One does not need to have spent decades acquainting oneself with what happens on such occasions to realise that the original speech with all its background material has been updated only, not entirely rewritten. We are told that the speech has been taken out of context. When taken in the proper context it was not intended to be supportive of the US invasion of Iraq but a criticism of the UN system.

Therefore a closer study of that paragraph that has created this furore is not only necessary but also justified in order to clear any apprehensions. "Take for example the profound issues surrounding Iraq. There are members in this hall today who believe passionately that the United States and their allies were wrong to intervene in Iraq. Then there are those of us who feel that the United States and their allies had no choice but to intervene, that the failure of the United Nations had created the need for a world policeman however reluctant it might be. But Iraq is more than the divergence of views on a major issue. It shows the inadequacy of the present collective security system."

One need not be an expert in linguistics to understand that paragraph.It is clear. It is precise. There are two opposing views in the hall. One believes that the US was wrong to intervene. The other believes the US had no choice but to intervene. And we, of course, are on the side of the gods from Washington. It is as simple as that. If anybody thinks that para is not crystal clear, he needs language learning.

Now, if it is claimed that the intention was not to express our support for the US and UK war on Iraq but to draw attention to the failure of the UN mechanism for settling disputes, it could have been very easily achieved without this obvious gaffe.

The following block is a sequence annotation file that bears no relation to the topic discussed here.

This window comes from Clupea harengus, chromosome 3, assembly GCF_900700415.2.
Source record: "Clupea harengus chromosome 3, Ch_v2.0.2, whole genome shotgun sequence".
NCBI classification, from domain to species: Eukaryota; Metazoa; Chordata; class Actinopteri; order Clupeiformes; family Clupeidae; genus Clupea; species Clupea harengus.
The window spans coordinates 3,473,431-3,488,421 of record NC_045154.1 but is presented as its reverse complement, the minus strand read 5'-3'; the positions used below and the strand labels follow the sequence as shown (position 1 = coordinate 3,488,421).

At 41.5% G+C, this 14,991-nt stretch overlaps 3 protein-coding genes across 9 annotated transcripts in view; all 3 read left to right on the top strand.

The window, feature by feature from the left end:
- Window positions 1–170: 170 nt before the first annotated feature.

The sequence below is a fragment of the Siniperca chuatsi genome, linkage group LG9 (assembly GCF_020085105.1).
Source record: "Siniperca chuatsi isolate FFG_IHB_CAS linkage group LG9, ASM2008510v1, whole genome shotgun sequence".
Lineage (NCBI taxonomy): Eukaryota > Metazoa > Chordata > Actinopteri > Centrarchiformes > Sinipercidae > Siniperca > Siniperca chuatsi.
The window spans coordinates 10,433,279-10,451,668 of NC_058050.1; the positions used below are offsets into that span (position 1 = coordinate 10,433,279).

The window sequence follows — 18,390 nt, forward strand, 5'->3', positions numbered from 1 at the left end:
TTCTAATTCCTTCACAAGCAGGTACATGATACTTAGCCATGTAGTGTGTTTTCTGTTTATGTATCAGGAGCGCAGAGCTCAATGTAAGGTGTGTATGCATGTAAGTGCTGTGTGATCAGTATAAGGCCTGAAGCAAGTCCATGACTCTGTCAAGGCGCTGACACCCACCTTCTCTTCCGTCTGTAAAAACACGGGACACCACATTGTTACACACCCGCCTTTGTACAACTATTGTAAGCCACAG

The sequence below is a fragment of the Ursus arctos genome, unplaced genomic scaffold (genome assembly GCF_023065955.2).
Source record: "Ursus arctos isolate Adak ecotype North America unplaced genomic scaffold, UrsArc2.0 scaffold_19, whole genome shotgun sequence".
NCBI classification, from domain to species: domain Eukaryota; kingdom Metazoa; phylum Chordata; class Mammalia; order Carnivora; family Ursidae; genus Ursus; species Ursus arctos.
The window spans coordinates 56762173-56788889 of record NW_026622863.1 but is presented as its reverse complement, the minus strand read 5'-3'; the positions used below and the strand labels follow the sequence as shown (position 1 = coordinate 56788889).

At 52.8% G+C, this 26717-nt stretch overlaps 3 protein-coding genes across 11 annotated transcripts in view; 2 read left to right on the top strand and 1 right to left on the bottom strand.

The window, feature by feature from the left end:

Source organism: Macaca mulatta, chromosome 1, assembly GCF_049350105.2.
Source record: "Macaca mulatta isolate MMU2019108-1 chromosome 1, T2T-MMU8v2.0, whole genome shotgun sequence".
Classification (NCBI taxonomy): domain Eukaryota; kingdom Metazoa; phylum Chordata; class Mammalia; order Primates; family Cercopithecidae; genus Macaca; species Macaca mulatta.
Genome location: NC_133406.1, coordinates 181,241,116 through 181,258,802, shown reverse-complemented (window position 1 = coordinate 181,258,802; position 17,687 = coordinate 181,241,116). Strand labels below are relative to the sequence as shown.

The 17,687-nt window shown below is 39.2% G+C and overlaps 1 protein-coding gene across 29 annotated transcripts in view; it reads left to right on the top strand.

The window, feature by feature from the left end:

Delete those sentences about two sides and who believes in what and what not.
Then it would read "Take for example the profound issues surrounding Iraq. They show the inadequacy of the present collective security system."

If that is the point Ranil Wickremesinghe wanted to make, all the speech writer had to do was that. Then there would be no need for subsequent remarks about wrong interpretations.

The speech writing shows a lack on understanding of international affairs. We referred last week to America's burgeoning imperialistic ambitions in the last decade or more. It is historically false to say that the failure of the UN resulted in the emergence of the US as the dominant international power. It was the collapse of the Soviet Union and its empire that left the US as the sole superpower.

If one wishes to level criticisms at the failure of the UN then Israel not Iraq should top the list. Israel has defied Security Council resolutions since 1967. And who has helped Israeli defiance? The US, that has probably used its veto more times than any other permanent member of the Security Council. The same US which has now violated the UN Charter, the Geneva and Hague conventions and several treaties and thus reduced the UN to "irrelevance".

This seems to have eluded our erudite spin doctors. We ought to realise that the world of international diplomacy is too delicate and complex to be left to party faithfuls and hangers on before an even more serious faux pas does not land Sri Lanka in a bigger mess.